free radicals

Oxidative Stress

What is Oxidative Stress?

Unpaired electrons in an atom/molecule are known as Reactive Oxygen Species (ROS), or free radicals. ROS / free radicals are naturally produced in the cells of all aerobic organisms. Electrons prefer/need to be in pairs, unpaired electrons are highly reactive and therefore unstable. Free radicals cause damage as they scour tissues trying to find electrons to pair with.

Optimally, an organism maintains a balance between free radicals and the antioxidants that neutralize them. Oxidative stress occurs when the body’s antioxidant defence mechanisms are unable to neutralize enough free radicals, there are too many for the cell/tissue to cope with and it becomes overwhelmed. Oxygen free radicals cause harm to proteins, lipids, DNA and other molecules. The result is oxidative damage in cells, tissues and organs. Lushchak describes it thus: “Oxidative stress is a situation when steady-state ROS concentration is transiently or chronically enhanced, disturbing cellular metabolism and its regulation and damaging cellular constituents” [1]

What Causes Oxidative Stress?

Reactive Oxygen Species including hydrogen peroxide, superoxide and hydroxyl radicals are created during normal life processes such as cellular respiration, lipid synthesis, phagocytosis of foreign bodies, metabolism of metals etc. Any chemical, physical or microbial toxic agent could compromise the delicate balance between antioxidants and reactive oxygen species. We introduce free radicals to our body in our diet (especially fried foods), water, medications, tobacco smoke, alcohol, pesticides and via pollutants in the air. Oxidative stress often occurs when our immune system is activated by invasion of microorganisms, or xenobiotics appear, or when the body is subjected to radiation (e.g. UV).

How Organisms Protect the Integrity of Cells and Tissues

Internal defence mechanisms such as antioxidant compounds and oxygen radical scavenging enzyme systems work to neutralize ROS. Superoxide dismutase, catalase, glutathione and ascorbic acid are just a few of the antioxidant mechanisms within cells and tissues. The immune system cleverly uses reactive oxygen species to attack invading pathogens. Oxidative stress also assists in the regulation of intracellular signal transduction and in physiologic adaptation.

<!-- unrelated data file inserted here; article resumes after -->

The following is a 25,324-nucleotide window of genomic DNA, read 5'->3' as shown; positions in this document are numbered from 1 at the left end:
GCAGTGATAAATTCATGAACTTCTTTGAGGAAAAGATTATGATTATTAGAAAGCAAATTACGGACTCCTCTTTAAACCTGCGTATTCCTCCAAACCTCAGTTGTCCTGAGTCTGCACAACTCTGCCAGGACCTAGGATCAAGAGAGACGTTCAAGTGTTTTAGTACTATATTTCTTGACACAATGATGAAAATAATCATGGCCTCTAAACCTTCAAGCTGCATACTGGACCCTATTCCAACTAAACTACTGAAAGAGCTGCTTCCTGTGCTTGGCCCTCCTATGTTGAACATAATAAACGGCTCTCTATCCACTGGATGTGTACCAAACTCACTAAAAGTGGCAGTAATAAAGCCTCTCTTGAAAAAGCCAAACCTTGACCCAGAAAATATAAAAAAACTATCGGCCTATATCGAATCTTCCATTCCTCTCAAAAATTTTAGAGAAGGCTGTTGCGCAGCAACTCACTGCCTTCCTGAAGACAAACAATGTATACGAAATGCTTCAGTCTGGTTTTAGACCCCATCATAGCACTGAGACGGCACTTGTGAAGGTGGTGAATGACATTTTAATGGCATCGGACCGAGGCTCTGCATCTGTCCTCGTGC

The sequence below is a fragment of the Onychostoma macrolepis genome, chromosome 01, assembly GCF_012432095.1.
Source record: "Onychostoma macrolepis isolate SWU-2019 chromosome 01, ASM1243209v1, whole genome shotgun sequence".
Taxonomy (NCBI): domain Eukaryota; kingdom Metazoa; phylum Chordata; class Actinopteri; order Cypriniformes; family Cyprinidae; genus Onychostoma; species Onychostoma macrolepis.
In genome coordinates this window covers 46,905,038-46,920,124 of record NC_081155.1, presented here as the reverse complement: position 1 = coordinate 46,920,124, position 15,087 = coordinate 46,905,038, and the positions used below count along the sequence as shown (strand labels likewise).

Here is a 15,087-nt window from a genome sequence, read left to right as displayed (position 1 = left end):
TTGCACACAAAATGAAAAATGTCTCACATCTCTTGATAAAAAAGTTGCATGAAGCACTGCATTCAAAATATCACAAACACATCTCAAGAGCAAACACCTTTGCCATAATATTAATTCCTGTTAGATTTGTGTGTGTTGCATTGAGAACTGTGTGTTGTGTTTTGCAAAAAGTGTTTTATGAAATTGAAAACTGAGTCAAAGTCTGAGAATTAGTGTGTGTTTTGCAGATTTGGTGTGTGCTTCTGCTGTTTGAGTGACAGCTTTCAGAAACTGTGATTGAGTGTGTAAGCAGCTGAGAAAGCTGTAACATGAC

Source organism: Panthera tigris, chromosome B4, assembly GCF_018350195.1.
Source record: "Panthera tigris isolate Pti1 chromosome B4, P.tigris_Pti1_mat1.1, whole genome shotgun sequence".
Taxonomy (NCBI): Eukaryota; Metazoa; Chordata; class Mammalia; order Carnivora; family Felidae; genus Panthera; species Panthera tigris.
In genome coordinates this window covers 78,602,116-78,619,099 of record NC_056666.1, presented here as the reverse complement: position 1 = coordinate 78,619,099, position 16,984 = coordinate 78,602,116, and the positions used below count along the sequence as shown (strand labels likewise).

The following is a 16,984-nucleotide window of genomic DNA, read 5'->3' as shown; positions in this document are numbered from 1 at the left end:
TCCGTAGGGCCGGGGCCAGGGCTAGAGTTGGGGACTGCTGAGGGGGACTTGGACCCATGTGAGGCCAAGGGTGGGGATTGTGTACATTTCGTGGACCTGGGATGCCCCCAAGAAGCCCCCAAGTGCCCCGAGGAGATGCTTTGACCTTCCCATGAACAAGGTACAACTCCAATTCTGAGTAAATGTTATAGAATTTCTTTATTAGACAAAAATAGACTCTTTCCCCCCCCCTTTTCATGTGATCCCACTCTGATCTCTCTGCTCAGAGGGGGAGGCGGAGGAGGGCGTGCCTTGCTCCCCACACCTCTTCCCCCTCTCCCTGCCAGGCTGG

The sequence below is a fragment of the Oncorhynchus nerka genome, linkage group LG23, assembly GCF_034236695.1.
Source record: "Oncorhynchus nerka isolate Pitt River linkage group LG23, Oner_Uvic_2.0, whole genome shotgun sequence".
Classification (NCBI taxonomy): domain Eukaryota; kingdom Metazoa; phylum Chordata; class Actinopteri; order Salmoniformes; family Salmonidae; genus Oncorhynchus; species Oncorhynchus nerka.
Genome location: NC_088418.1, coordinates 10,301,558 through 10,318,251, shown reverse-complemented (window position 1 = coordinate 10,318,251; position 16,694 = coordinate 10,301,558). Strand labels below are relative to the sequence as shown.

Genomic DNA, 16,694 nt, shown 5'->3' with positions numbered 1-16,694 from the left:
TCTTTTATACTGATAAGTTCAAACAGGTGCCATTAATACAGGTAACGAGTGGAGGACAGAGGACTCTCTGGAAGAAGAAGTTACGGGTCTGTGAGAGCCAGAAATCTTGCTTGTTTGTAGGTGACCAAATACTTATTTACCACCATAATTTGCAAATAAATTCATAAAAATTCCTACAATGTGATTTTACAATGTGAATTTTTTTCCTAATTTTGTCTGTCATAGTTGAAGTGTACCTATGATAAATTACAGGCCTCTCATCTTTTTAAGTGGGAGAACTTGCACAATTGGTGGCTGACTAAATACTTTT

Result of Oxidative Stress Damage

Free radicals scavenging the body looking for electrons to pair with cause oxidative DNA damage, protein damage and lipid peroxidation. Free radical damage is the commonest factor in cytotoxicity and genotoxicity and has been seen to cause carcinogenesis. According to a paper published in the Journal of the Japan Medical Association (Vol. 124, No. 11, 2000, pages 1549–1553), they will bring about a physiologic adaptation phenomena and regulation of intracellular transduction.

The result of oxidative stress is a deterioration in cell function, it has been linked to diseases such as Alzheimer’s, Parkinson’s, cardiovascular disease, hypertension, diabetes mellitus, chronic fatigue syndrome, atherosclerosis, cancer and many others. This makes it such an exciting research area, the potential is great.

Why Research Oxidative Stress?

Oxidative stress has a role to play in many diseases, research is increasing exponentially. Measuring the presence and effects of biomarkers increases our understanding of many lifestyle diseases and how to treat them effectively. Alongside an understanding of genetic profiles, analysing levels of oxidative stress allows us to tackle the problems it causes. Yearly, thousands of researchers study ways to reduce oxidative stress and therefore protect against: cancer, Alzheimer’s disease, Parkinson’s disease, Huntington’s disease, atherosclerosis and many other diseases.

Biorbyt provide the research tools to help you analyse the presence of particular components, establish location and quantity of specific molecules, assess alterations in molecules caused by redox reactions, understand physiological changes and how oxidative stress affects signalling mechanisms. The reliability of your results is dependent upon the quality of the analytical methods and research tools. Biorbyt supply rigorously tested immunoassays, monoclonal and polyclonal antibodies, antibody conjugates, proteins and small molecule inhibitors, so you can depend on our products to produce accurate, robust results.

References

  1. Lushchak V.I. Free radicals, reactive oxygen species, oxidative stress and its classification. Chem. Biol. Interact. 2014;224C:164–175. doi: 10.1016/j.cbi.2014.10.016.

Written by Nicola Dunklin